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Bush Signs Law to Strengthen Pension Plans

This is the VOA Special English Economics Report.

In August, President Bush signed a bill making major changes to retirement plans operated by companies. These pension plans provide defined payments and services, called benefits, to retired workers. The new law gives workers a better chance to get the retirement benefits they have earned.

The new law requires most private companies that provide pensions to have enough money to pay for one hundred percent of benefits for workers who retire. Companies have seven years to fully fund their pension plans. The air travel industry has an extra ten years to do so.

The new law also makes it easier for workers to save money in other kinds of retirement plans.

Defined contribution plans do not offer guaranteed benefits. Instead, employees, and usually their employers, add money to an investment plan that is not taxed. When workers retire, they can withdraw money from the plan.

One example is the four-oh-one-K plan. Part of the new pension law makes it easier for employers to offer investment advice to employees with four-oh-one-K plans.

The new law also makes permanent a law that increases the amount of money that people can put into an Individual Retirement Account, or I.R.A. Workers can save money in I.R.As tax-free until retirement.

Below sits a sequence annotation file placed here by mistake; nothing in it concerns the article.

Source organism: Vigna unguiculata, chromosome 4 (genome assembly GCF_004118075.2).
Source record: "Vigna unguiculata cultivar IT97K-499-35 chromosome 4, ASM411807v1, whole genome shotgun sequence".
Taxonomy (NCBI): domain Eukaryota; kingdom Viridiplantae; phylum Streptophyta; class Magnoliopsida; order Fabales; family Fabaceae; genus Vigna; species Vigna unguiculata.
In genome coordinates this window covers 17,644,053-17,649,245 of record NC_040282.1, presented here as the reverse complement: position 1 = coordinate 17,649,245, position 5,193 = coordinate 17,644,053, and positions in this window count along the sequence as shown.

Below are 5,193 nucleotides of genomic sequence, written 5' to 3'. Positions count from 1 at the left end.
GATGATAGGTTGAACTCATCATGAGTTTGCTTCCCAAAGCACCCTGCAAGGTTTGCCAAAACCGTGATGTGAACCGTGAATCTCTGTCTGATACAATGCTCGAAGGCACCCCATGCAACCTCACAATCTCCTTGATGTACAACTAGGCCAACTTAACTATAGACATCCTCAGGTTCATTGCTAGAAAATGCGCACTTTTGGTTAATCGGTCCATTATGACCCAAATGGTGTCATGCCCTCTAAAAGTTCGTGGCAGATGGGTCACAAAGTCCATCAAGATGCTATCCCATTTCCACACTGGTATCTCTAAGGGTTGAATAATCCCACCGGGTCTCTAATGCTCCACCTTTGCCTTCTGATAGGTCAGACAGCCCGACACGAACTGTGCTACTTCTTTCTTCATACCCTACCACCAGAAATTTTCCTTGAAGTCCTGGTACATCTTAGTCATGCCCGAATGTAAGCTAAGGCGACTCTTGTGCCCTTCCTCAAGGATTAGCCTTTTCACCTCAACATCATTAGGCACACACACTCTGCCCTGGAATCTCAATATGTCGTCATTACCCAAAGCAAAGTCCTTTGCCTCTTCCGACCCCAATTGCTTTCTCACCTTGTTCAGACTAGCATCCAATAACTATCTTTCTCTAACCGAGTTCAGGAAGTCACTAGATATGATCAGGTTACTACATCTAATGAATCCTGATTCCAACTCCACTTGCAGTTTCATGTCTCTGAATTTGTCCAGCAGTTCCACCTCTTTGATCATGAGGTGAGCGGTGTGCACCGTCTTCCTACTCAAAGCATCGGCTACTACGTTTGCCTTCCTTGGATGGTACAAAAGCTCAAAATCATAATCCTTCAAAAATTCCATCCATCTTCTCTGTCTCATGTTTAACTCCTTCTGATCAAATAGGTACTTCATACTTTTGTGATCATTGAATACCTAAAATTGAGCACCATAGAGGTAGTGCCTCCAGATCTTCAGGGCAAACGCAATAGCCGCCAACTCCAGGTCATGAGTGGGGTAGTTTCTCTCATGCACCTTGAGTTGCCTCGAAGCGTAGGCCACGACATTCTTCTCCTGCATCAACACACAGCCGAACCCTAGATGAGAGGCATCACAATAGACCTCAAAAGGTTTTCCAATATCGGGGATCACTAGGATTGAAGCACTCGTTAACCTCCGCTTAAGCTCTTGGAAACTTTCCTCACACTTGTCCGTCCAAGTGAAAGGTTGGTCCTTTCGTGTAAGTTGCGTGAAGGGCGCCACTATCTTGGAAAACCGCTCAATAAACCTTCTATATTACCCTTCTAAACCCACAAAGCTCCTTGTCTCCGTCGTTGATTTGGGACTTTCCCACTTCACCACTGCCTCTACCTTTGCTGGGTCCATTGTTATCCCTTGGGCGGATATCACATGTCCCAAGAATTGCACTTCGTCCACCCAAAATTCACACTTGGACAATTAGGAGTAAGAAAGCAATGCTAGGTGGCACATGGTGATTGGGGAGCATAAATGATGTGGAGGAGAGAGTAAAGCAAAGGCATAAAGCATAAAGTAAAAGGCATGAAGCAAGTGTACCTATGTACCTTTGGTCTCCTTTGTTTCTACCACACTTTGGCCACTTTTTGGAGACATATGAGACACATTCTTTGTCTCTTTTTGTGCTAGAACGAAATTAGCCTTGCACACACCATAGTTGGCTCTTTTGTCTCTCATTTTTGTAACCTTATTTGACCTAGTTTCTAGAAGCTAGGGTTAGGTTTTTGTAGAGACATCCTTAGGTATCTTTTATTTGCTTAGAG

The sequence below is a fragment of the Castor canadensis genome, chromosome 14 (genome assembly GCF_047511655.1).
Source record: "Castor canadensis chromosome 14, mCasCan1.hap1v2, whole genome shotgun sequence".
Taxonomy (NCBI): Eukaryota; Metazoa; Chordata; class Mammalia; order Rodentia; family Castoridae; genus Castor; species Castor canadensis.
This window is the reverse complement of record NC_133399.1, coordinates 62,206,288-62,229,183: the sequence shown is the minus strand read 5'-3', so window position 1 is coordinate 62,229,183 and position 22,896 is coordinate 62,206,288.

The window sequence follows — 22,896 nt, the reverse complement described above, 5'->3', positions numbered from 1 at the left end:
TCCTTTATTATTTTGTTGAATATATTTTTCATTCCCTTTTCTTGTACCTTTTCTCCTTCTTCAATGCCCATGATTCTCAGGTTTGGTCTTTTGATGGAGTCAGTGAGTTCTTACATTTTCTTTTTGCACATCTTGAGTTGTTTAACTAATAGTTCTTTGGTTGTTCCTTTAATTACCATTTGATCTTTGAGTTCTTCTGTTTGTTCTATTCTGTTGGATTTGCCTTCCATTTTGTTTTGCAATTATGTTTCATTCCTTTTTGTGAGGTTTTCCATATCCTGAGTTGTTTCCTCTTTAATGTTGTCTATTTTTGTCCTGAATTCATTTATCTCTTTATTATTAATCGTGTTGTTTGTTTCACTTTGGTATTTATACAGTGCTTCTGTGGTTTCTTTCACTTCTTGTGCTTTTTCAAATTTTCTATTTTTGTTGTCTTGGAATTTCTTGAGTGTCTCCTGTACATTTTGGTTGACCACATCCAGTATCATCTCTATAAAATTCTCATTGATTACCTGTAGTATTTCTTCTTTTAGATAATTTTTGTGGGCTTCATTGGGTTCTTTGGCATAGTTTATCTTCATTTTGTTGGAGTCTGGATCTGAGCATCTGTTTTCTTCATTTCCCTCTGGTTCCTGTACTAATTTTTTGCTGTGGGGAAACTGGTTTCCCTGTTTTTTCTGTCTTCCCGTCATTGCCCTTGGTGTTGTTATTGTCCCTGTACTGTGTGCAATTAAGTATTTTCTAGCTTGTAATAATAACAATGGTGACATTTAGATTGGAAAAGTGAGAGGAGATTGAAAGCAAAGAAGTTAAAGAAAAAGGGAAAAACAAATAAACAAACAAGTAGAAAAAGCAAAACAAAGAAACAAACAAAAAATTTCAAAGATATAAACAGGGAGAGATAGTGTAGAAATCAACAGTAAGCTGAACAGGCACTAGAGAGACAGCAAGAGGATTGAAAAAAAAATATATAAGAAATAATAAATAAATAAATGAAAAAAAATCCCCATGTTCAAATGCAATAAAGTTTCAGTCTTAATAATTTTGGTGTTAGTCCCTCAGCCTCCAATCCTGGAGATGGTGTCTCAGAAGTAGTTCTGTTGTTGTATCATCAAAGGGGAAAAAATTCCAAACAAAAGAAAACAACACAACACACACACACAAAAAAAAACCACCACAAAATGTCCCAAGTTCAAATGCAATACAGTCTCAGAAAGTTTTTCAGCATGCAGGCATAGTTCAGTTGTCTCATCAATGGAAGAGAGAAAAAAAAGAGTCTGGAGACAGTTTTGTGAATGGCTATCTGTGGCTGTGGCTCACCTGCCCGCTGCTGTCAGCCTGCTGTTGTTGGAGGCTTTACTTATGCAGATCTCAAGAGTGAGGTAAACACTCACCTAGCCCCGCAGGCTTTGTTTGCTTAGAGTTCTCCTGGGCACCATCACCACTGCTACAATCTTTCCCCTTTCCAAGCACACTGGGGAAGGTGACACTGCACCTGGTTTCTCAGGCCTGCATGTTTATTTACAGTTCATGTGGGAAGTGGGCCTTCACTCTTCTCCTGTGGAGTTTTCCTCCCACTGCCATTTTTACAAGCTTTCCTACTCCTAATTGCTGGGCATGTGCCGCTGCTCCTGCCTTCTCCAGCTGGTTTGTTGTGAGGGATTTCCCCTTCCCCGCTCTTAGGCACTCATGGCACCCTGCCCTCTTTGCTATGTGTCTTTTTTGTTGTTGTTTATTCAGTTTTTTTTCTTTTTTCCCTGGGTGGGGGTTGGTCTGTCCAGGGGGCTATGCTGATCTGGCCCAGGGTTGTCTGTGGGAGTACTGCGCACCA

Experts say many current pension plans do not have enough money to provide the benefits promised to workers. Total pension deficits are estimated at between three hundred and four hundred fifty thousand million dollars.

The Pension Benefit Guaranty Corporation rescues pensions of failed companies or businesses that cannot meet their plan’s requirements.

Earlier this week, the P.B.G.C. took over the pensions of almost two thousand workers and retirees for Oneida Limited, a maker of cooking tools. The P.B.G.C. says it pays monthly benefits to almost seven hundred thousand retirees in about three thousand six hundred pension plans.

Experts say the new pension law shows how much retirement has changed in America. In the past, most employees expected to retire from a job they held for most of their working life. Today, workers need pension plans that can be moved from one employer to another.

And that's the VOA Special English Economics Report, written by Mario Ritter. Transcripts and archives are at I'm Steve Ember.